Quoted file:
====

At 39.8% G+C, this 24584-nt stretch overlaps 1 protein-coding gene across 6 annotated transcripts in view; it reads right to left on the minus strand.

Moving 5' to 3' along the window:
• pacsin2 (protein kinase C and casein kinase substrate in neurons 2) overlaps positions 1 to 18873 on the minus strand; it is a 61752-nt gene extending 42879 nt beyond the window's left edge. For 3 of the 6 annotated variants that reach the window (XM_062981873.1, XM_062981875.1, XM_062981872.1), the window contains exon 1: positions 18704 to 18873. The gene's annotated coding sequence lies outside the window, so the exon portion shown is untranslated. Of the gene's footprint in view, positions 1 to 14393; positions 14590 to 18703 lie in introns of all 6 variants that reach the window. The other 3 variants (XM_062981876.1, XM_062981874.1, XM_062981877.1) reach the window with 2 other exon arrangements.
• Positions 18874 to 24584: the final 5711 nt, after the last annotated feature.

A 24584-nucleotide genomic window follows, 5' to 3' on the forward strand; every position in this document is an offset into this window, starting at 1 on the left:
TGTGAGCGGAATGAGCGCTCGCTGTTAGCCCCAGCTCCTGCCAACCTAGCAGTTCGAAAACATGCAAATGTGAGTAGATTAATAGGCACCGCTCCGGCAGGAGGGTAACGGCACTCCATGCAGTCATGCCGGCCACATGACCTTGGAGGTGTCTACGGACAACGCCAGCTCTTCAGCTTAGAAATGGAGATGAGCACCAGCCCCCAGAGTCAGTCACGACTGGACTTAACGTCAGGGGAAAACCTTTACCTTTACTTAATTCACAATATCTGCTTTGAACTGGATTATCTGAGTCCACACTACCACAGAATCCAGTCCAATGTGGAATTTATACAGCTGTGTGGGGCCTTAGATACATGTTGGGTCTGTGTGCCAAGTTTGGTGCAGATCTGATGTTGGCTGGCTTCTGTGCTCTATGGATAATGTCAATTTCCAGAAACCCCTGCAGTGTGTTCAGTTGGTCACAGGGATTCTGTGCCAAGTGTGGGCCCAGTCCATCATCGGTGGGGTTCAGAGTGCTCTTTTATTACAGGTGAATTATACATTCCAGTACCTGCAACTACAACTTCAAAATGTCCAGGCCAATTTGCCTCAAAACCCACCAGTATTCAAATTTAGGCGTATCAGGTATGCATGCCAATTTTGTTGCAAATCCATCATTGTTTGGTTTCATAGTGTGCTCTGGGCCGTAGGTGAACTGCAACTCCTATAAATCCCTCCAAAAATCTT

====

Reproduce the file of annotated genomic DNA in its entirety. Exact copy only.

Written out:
At 39.8% G+C, this 24584-nt stretch overlaps 1 protein-coding gene across 6 annotated transcripts in view; it reads right to left on the minus strand.

Moving 5' to 3' along the window:
• pacsin2 (protein kinase C and casein kinase substrate in neurons 2) overlaps positions 1 to 18873 on the minus strand; it is a 61752-nt gene extending 42879 nt beyond the window's left edge. For 3 of the 6 annotated variants that reach the window (XM_062981873.1, XM_062981875.1, XM_062981872.1), the window contains exon 1: positions 18704 to 18873. The gene's annotated coding sequence lies outside the window, so the exon portion shown is untranslated. Of the gene's footprint in view, positions 1 to 14393; positions 14590 to 18703 lie in introns of all 6 variants that reach the window. The other 3 variants (XM_062981876.1, XM_062981874.1, XM_062981877.1) reach the window with 2 other exon arrangements.
• Positions 18874 to 24584: the final 5711 nt, after the last annotated feature.

A 24584-nucleotide genomic window follows, 5' to 3' on the forward strand; every position in this document is an offset into this window, starting at 1 on the left:
TGTGAGCGGAATGAGCGCTCGCTGTTAGCCCCAGCTCCTGCCAACCTAGCAGTTCGAAAACATGCAAATGTGAGTAGATTAATAGGCACCGCTCCGGCAGGAGGGTAACGGCACTCCATGCAGTCATGCCGGCCACATGACCTTGGAGGTGTCTACGGACAACGCCAGCTCTTCAGCTTAGAAATGGAGATGAGCACCAGCCCCCAGAGTCAGTCACGACTGGACTTAACGTCAGGGGAAAACCTTTACCTTTACTTAATTCACAATATCTGCTTTGAACTGGATTATCTGAGTCCACACTACCACAGAATCCAGTCCAATGTGGAATTTATACAGCTGTGTGGGGCCTTAGATACATGTTGGGTCTGTGTGCCAAGTTTGGTGCAGATCTGATGTTGGCTGGCTTCTGTGCTCTATGGATAATGTCAATTTCCAGAAACCCCTGCAGTGTGTTCAGTTGGTCACAGGGATTCTGTGCCAAGTGTGGGCCCAGTCCATCATCGGTGGGGTTCAGAGTGCTCTTTTATTACAGGTGAATTATACATTCCAGTACCTGCAACTACAACTTCAAAATGTCCAGGCCAATTTGCCTCAAAACCCACCAGTATTCAAATTTAGGCGTATCAGGTATGCATGCCAATTTTGTTGCAAATCCATCATTGTTTGGTTTCATAGTGTGCTCTGGGCCGTAGGTGAACTGCAACTCCTATAAATCCCTCCAAAAATCTT